Post contributed by Laura Young, Undergraduate Student, College of Human Sciences, Interior Design and USGBC Chapter President
I have been hearing the word “sustainability” since my first day of class at Auburn. As an interior design student, the term is often thrown around by our professors. We have a responsibility to select finishes and materials that are beneficial to the environment and that are not dangerous to inhabitants of the building, whether that mean material off-gassing, durability, or flammability. I have always thought of this as a goal in design, but I never really grasped the importance or magnitude of the topic of sustainable design until I was introduced to LEED. Learning the LEED building standards and ratings in my materials class sparked my interest in sustainable design. When I realized what a challenge it can be to construct a building to be LEED certified, it seemed daunting, but was also fascinating.
This class was the last I paid much attention to it until I heard about USGBC on Auburn’s campus. In the fall, I came across some posters advertising the next USGBC meeting and thought it would be interesting to attend. When I showed up, hardly anyone was there, which made me feel bad for the leaders of the club. An architecture professor spoke about global warming and how design can truly impact the environment, and it made me realize just how easily we could keep from harming the earth if we simply put in the effort. At the end of the meeting, the president of the club made an announcement that they needed to elect officers for the coming semester, and I thought to myself, “why not?” I raised my hand and offered to be graphics chair, and since no one else was vying for that position, I got it.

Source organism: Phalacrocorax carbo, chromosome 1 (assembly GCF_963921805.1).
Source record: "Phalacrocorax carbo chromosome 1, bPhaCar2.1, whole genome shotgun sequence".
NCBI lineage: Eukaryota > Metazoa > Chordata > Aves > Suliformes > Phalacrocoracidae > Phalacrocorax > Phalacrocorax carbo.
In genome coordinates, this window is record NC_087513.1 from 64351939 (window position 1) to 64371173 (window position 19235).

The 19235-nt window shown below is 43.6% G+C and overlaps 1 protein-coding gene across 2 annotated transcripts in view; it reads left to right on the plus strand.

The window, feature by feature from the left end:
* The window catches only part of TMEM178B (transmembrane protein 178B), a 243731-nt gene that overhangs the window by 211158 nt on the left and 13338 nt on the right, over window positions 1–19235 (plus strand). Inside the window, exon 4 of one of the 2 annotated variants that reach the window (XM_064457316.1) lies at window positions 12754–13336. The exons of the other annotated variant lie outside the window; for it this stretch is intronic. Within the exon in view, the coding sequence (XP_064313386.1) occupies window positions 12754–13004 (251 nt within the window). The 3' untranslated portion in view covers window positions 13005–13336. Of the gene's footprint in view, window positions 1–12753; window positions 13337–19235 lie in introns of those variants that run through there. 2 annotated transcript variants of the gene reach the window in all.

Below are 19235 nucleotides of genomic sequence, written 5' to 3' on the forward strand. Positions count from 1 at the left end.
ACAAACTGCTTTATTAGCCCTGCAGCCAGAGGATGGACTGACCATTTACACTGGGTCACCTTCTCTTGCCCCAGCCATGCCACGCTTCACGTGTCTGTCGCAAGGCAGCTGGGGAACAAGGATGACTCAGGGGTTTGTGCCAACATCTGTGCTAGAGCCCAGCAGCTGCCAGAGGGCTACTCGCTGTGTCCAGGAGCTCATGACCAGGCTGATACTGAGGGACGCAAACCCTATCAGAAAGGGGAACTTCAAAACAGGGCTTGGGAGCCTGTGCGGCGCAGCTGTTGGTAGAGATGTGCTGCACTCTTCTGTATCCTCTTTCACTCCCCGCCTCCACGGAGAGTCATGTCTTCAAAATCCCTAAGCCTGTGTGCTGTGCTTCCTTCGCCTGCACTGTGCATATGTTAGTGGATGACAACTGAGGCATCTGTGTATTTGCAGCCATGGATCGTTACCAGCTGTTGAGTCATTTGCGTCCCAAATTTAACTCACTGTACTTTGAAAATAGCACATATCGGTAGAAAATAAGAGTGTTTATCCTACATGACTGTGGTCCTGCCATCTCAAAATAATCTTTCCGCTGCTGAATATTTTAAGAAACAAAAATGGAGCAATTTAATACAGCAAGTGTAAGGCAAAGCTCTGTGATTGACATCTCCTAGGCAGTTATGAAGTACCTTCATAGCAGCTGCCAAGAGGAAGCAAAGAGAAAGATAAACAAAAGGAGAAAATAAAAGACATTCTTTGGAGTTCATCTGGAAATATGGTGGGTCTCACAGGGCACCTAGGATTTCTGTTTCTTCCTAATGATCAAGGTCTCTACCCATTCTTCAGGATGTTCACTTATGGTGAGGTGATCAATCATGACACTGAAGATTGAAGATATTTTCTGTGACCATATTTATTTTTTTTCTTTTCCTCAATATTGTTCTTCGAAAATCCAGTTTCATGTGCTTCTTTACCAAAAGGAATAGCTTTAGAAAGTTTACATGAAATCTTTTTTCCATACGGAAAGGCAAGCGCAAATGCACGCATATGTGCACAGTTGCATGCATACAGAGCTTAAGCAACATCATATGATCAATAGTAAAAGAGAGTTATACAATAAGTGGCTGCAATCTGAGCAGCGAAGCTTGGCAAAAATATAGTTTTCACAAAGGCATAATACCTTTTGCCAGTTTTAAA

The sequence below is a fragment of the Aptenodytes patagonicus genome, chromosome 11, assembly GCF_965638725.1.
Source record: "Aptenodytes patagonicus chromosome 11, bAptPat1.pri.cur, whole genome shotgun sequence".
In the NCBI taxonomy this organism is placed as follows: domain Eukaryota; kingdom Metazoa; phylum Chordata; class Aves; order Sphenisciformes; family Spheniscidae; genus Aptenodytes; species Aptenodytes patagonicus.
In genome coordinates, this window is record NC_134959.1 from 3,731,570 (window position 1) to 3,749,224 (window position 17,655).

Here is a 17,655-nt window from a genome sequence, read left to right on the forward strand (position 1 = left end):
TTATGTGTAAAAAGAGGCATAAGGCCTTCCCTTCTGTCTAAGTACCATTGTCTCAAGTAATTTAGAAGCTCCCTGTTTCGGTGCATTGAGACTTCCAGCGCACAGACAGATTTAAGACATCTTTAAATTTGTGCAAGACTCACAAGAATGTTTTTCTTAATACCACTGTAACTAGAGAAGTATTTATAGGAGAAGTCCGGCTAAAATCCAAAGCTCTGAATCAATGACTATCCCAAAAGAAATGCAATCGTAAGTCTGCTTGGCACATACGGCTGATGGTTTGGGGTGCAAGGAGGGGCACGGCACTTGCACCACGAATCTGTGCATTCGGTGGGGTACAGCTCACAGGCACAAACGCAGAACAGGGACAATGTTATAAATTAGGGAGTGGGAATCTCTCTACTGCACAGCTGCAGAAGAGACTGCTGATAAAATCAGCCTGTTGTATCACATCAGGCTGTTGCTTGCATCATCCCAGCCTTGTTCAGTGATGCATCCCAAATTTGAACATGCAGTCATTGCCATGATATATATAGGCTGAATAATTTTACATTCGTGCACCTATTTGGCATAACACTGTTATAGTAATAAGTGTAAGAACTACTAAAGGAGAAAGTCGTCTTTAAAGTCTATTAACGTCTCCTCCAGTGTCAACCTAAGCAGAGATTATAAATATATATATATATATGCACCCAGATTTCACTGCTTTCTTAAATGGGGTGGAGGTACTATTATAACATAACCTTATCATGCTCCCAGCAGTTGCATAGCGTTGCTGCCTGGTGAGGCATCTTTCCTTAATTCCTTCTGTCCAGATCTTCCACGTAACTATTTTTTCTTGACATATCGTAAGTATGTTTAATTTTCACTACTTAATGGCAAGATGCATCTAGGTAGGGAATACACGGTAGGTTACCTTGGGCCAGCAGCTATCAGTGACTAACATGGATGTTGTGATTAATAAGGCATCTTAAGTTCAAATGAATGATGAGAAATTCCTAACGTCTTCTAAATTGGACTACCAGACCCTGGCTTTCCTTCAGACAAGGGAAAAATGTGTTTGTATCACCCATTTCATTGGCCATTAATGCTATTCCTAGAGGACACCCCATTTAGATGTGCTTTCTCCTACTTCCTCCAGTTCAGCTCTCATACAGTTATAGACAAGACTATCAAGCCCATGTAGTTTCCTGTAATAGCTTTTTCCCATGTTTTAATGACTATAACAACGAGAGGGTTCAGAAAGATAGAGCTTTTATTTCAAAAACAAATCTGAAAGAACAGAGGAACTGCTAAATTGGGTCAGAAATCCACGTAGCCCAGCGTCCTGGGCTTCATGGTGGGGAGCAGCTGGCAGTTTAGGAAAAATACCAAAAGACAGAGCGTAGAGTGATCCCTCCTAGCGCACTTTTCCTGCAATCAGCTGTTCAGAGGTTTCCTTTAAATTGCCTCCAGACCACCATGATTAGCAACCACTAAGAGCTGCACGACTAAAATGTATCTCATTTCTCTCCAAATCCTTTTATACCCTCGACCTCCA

There were two other students who took a position. We had a few meetings over the next month to prepare to take over the club, but soon a problem arose. The student who signed up to be president/vice president contacted us and said he was no longer able to be involved. Without a president to lead the club, and with only one person other than me in a leadership position, I knew the club would not survive due to its already low attendance. My newfound desire to bring more awareness of sustainability to Auburn’s campus did not look promising. I spoke to the professor who oversees the club and decided if I wanted to be involved in USGBC and keep the club alive until the end of the year, I needed to step up as president. I had been nervous about taking on such a big position, having only been a member of the club for a month, but knew no one else was going to do it.
Since I have taken on the role of president, I have acquired a great team of officers to fill all the empty positions, and they have been so supportive. Now, mostly interior design students are running USGBC, and we are trying to reach out to other colleges and design majors to increase involvement. I am so excited to be a part of raising awareness for sustainability on Auburn’s campus and hope to spark new interest that will be carried into our future careers as designers.